Everett Bank saw its multifamily real estate loans increase by nearly 80 percent during the first six months of 2022, the bank’s final quarters before converting to a stock bank.
Everett Bank’s net loans were $623.97 million, up 20.7 percent from Dec. 31, when the bank had $517.13 million in net loans, according to the bank’s second quarter report filed with the SEC.
The bank had hired senior executives from the former East Boston Savings Bank and Century Bank, which were both acquired in November, and then announced plans in March to convert from a mutual to a stock bank. The conversion was completed on July 27, and the bank’s new parent company, ECB Bancorp Inc., began trading on the Nasdaq Capital Market under the symbol ECBK.
In its final full quarter before the stock conversion, Everett Bank had second quarter earnings of $1.39 million compared to $1.41 million in the second quarter of 2021.
Total assets at the end of June were $781.95 million, up from $666.49 million at the end of 2021.
The loan growth included multifamily real estate loans, which increased by $47.1 million, or 79.2 percent, from Dec. 31 to June 30. One- to four-family residential real estate loans increased $34.9 million, or 13.4 percent, during that period, and commercial real estate loans grew by $17.7 million, or 17.7 percent. The bank also saw its construction loans increase by $7.9 million since the end of 2021, or 11.2 percent.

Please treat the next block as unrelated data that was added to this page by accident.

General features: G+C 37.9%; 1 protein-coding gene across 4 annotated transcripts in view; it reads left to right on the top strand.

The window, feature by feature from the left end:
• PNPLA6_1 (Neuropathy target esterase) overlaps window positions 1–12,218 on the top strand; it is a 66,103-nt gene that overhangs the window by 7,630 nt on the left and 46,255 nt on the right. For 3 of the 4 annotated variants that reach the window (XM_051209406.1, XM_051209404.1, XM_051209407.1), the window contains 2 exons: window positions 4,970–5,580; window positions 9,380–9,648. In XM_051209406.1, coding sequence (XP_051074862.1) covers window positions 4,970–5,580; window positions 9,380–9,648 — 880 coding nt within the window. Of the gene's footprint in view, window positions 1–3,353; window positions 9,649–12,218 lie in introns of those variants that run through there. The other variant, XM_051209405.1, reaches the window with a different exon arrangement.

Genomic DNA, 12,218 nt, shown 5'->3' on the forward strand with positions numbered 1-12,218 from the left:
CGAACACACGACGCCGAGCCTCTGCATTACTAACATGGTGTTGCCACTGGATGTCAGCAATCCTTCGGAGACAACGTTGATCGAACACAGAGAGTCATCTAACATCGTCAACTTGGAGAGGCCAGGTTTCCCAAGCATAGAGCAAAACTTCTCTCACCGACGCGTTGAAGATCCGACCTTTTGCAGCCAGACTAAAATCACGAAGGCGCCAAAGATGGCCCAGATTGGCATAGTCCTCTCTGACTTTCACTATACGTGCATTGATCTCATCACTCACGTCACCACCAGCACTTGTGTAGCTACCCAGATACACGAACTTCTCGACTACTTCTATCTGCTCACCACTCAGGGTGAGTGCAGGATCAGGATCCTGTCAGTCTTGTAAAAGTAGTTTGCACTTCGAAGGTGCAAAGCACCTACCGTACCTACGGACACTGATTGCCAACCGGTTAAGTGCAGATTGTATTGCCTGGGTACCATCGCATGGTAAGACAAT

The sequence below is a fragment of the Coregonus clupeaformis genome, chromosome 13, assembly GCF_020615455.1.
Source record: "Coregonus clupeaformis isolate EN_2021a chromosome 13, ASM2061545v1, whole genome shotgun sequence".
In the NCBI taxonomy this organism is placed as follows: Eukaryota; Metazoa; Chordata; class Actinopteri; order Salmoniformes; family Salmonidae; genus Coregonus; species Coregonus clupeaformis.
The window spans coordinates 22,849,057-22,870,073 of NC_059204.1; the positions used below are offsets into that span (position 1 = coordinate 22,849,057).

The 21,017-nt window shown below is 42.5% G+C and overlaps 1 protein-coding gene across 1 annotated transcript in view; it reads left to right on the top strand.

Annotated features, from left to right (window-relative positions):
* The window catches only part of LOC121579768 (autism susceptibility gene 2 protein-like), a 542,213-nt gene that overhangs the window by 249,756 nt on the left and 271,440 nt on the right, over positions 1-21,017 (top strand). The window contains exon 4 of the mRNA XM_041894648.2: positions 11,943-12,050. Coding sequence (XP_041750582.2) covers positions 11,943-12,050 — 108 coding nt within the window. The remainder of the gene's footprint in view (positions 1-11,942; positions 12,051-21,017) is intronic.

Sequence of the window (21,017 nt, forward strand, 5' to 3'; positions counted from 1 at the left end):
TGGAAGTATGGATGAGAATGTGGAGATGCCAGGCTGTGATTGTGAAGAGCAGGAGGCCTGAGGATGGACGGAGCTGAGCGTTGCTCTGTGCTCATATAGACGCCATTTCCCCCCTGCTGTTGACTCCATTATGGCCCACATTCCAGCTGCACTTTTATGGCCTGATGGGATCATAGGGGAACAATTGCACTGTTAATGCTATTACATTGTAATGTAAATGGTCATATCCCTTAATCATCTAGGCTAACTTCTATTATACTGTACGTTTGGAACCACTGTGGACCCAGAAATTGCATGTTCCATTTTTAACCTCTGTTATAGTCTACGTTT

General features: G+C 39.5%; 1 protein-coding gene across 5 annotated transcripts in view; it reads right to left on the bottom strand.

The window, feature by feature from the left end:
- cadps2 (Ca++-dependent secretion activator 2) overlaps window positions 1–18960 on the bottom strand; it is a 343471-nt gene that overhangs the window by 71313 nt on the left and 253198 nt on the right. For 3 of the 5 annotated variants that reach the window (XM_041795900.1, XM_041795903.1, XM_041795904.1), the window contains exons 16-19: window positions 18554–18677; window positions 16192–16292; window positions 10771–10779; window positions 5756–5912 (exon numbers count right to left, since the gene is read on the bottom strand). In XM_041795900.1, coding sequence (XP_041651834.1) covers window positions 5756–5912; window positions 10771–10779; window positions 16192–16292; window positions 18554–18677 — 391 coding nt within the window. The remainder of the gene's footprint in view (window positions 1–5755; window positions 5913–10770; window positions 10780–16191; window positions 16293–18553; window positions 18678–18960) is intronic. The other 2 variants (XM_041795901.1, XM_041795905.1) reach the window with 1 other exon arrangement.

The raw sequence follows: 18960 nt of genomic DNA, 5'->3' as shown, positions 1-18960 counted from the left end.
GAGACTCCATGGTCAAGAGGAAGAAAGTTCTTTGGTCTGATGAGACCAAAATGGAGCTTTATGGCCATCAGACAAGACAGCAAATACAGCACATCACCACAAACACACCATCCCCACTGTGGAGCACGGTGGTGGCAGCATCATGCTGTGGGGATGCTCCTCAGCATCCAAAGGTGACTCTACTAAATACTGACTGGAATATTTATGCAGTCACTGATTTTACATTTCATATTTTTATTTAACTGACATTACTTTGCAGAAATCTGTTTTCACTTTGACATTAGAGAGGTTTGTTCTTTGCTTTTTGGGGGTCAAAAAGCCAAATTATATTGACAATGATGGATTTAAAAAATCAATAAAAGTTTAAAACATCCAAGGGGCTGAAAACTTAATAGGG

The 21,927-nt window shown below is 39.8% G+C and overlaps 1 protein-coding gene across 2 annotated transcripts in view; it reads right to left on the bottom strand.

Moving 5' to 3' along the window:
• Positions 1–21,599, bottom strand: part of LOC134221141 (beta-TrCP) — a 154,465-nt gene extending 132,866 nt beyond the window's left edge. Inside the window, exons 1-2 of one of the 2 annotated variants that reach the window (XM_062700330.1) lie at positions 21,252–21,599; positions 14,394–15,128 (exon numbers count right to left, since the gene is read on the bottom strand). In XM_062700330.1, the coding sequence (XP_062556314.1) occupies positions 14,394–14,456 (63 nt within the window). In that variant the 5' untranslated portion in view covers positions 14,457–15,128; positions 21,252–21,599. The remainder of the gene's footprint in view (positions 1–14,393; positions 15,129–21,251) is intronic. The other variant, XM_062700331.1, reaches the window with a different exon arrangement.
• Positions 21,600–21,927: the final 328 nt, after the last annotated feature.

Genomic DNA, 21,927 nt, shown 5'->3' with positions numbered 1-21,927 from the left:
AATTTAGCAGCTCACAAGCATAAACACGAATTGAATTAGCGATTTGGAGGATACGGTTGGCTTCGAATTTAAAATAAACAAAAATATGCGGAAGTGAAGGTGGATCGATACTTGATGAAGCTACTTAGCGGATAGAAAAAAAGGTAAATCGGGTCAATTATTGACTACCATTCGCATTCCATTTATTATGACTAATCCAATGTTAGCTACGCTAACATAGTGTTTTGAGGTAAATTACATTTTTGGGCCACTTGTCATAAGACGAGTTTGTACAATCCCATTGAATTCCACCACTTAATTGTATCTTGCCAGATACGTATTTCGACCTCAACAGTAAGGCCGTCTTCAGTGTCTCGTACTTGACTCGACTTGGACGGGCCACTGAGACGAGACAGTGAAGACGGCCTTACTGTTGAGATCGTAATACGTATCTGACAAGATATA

Plans for the bank’s initial public offering helped drive an increase in deposits. Total deposits were $663.42 million compared to $571.73 million at the end of last year. The bank said in its 10-Q filing that interest-bearing demand deposits increased during that time by $74.5 million, with that growth driven by $75.5 million of subscription funds from prospective investors in the initial public offering. Excluding those funds and certificates of deposit, core deposits increased by $18 million since Dec. 31, or 5.2 percent, to $362.9 million, driven primarily by an increase in money market accounts.
Increases in salaries and employee benefits drove up noninterest expenses year-over-year. The bank had noninterest expenses of $3.58 million in the second quarter, up 25.4 percent from the same quarter last year, when expenses were $2.85 million. Salary and employee benefit expenses increased $523,000, or 29.6 percent. The bank said the increases resulted primarily from additional employees and normal salary increases.
“The recent hires of several executive officers and other seasoned bankers should allow us to implement our growth strategy and will continue to increase our compensation and benefits expense in 2022 and thereafter, which will increase our noninterest expense,” the bank said in its quarterly report.
Everett Bank said its initial public offering resulted in gross proceeds of $89.2 million, with 8,915,247 shares of common stock sold at a price of $10 per share. After expenses related to the offering of approximately $2.5 million, net proceeds were approximately $86.6 million.
About $50 million of the net proceeds from the IPO went to Everett Bank, and $7.3 million went to the bank’s employee stock ownership plan. The company contributed 260,000 shares and $600,000 to the Everett Co-operative Bank Charitable Foundation. The bank said the remaining $29.3 million was retained by the parent company.